The Netherlands: An overpopulated country?

The Netherlands in total has more than 6000 cities and villages, where together 17,3 million people live. All in a country 231 times smaller than the US. If that many people lived in the US, it would have 4 billion citizens.

But even in the Netherlands most people live in a specific area, namely the Randstad (Literally City of the Edge). This is an urban area made of Amsterdam, Utrecht, Rotterdam, The Hague and some smaller cities in between.

The Randstad covers 15 percent of the land area of the Netherlands. In the four provinces, Noord-Holland, Zuid-Holland, Utrecht and Flevoland, 8,2 million people live.

With more than 1000 inhabitants per km2 it is sometimes a little ‘crowded’ in this country. It’s of course not just humans which take space, but also agriculture, infrastructure and cities.

In August 2020 there were the following items in the Dutch news:

  • Too much water usage
  • Too crowded on bike lanes
  • Electricity demand will increase 30% in coming years
  • Corona cases rises in big cities
  • Excess emissions of Co2, ammonia(NH3) and nitrogen oxides (NOx)
  • Shopping streets and beaches are too crowded

I didn’t need to search hard for these news items. I just took some articles of one day on the Dutch news website NU.nl.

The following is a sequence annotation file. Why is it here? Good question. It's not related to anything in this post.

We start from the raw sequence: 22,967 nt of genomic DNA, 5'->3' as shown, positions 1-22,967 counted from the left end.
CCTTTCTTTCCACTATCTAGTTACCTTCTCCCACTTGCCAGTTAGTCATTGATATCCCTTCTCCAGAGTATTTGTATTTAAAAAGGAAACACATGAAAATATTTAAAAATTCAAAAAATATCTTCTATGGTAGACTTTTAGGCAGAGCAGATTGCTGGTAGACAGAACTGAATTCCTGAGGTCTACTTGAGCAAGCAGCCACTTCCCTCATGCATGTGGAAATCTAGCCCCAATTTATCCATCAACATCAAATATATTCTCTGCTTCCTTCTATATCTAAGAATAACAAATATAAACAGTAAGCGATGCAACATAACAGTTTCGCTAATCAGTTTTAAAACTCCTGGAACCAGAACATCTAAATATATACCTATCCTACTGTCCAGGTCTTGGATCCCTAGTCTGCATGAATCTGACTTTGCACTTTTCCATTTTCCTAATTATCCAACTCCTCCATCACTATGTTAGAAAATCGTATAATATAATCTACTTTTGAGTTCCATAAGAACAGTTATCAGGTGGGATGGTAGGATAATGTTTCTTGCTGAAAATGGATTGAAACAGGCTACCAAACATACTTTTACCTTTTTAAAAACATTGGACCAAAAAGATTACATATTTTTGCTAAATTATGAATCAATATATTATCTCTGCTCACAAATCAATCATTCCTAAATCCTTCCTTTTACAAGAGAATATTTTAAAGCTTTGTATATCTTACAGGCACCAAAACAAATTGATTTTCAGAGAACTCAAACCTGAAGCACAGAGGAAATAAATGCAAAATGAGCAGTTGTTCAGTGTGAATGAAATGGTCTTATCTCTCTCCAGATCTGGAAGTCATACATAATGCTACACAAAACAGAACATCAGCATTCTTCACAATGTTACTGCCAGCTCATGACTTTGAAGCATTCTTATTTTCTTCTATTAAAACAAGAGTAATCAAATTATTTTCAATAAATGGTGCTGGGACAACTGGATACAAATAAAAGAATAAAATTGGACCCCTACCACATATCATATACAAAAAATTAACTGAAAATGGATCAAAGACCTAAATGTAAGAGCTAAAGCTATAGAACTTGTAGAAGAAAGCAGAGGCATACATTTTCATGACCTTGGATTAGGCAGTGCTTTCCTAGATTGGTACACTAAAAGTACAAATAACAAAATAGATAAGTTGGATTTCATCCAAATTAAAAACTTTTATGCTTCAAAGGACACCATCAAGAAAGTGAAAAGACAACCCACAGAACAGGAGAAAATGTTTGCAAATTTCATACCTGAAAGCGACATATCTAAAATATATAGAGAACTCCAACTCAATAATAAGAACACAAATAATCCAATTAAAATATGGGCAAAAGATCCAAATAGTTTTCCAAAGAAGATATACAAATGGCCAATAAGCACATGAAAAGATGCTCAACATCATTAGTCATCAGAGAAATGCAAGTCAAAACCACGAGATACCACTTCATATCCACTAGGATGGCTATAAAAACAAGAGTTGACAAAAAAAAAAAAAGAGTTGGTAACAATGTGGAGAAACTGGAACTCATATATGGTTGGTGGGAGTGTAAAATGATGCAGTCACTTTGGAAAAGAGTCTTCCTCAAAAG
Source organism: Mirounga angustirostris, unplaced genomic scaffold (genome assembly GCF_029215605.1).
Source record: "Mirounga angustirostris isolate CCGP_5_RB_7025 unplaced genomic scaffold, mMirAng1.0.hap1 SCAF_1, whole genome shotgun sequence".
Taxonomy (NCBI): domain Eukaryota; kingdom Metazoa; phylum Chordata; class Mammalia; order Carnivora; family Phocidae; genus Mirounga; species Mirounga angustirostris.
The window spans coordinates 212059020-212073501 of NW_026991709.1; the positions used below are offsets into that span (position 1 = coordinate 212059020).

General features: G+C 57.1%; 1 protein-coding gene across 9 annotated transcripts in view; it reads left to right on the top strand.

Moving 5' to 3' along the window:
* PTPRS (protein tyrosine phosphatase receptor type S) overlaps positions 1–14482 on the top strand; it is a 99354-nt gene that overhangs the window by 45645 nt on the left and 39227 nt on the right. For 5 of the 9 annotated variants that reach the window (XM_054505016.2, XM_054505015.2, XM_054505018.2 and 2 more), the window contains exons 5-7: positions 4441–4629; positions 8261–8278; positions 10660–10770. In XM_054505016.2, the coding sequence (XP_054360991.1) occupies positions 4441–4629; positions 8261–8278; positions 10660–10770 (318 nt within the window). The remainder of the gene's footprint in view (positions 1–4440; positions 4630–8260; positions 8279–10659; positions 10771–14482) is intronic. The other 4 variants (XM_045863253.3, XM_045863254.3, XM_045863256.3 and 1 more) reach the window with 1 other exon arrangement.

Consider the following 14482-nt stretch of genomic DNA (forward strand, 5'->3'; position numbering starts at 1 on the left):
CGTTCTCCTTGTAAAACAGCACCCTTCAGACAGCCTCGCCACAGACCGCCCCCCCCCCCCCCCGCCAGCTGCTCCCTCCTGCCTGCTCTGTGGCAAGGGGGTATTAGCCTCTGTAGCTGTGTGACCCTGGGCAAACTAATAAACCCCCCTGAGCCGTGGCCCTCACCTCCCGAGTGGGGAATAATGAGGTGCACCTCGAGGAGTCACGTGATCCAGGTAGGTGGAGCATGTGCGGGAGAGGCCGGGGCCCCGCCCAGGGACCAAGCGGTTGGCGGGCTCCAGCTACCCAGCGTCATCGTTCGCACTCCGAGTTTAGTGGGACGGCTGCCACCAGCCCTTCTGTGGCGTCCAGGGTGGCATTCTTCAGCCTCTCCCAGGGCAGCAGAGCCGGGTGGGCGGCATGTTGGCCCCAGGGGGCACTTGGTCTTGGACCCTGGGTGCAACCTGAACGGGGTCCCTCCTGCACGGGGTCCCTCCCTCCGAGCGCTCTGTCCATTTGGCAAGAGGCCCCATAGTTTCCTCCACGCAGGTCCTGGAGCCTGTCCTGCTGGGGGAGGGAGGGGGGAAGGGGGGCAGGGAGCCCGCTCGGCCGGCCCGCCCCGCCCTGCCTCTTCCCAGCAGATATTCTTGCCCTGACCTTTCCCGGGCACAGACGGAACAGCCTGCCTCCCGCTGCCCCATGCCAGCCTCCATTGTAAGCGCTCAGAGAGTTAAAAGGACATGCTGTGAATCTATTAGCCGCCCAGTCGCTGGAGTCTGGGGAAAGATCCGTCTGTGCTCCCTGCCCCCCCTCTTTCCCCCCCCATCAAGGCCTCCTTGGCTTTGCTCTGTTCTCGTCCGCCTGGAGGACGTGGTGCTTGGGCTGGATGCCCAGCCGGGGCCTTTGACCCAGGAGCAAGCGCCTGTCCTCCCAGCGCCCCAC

All of these items have to do with too many people on a small piece of the earth. And it’s not just to sheer number of people, but that everywhere you go there are other people. Sometimes you just need a lot of patience to move around in through the country.

I noticed that increasingly more and more people are wondering if our country wouldn’t be nicer with fewer people. Wouldn’t it be nicer to live? Wouldn’t the environmental and climate problems be less severe?

This is often said in a private context and hardly heard publicly or in politics. The reason is that often these discussions tend to exclude groups or come up with some inhumane solution. And soon they think of Nazi practices or the 1 child politics in China. Couldn’t there be a discussion apart from these connotations? Is less more? And are we ready to address this topic?

Driving at night

The first time this thought occurred to me was on a quiet summer evening. I was driving through the hills in the north of Bavaria, Germany. I already drove the whole day through a lot of busy parts from my home through Amsterdam and the Rhine-Ruhr area and other busy roads (road 44) towards Kassel. Finally, I arrived in a more quiet part of Germany. On a small road I reached a crossroad. I stopped. Immediately I was stressed if nobody was behind me. I was expecting someone behind me, impatient, honking. No one, no stress.

No land is being left unused. I see it in my own town (Zaandam) where every piece of land is debated which destination it will get. At the end everything green is slowly being replaced by concrete, every gap is filled with a building.

In recent years lots of buildings were created in order to be hotels. There are now about 33 million visiting Amsterdam each year. So part of the overcrowding comes from there. We must build new hotels and new houses to give all people a place to stay. We must build office buildings and factories so people have a place to work. And we build parks, cinemas and restaurants, so they have a place to relax.

I noticed that there are sometimes concerns that a decline in population will hurt the economy. So, we build more roads, more buildings and so on. But how worried are we about the quality of life itself? Don’t you think less is more?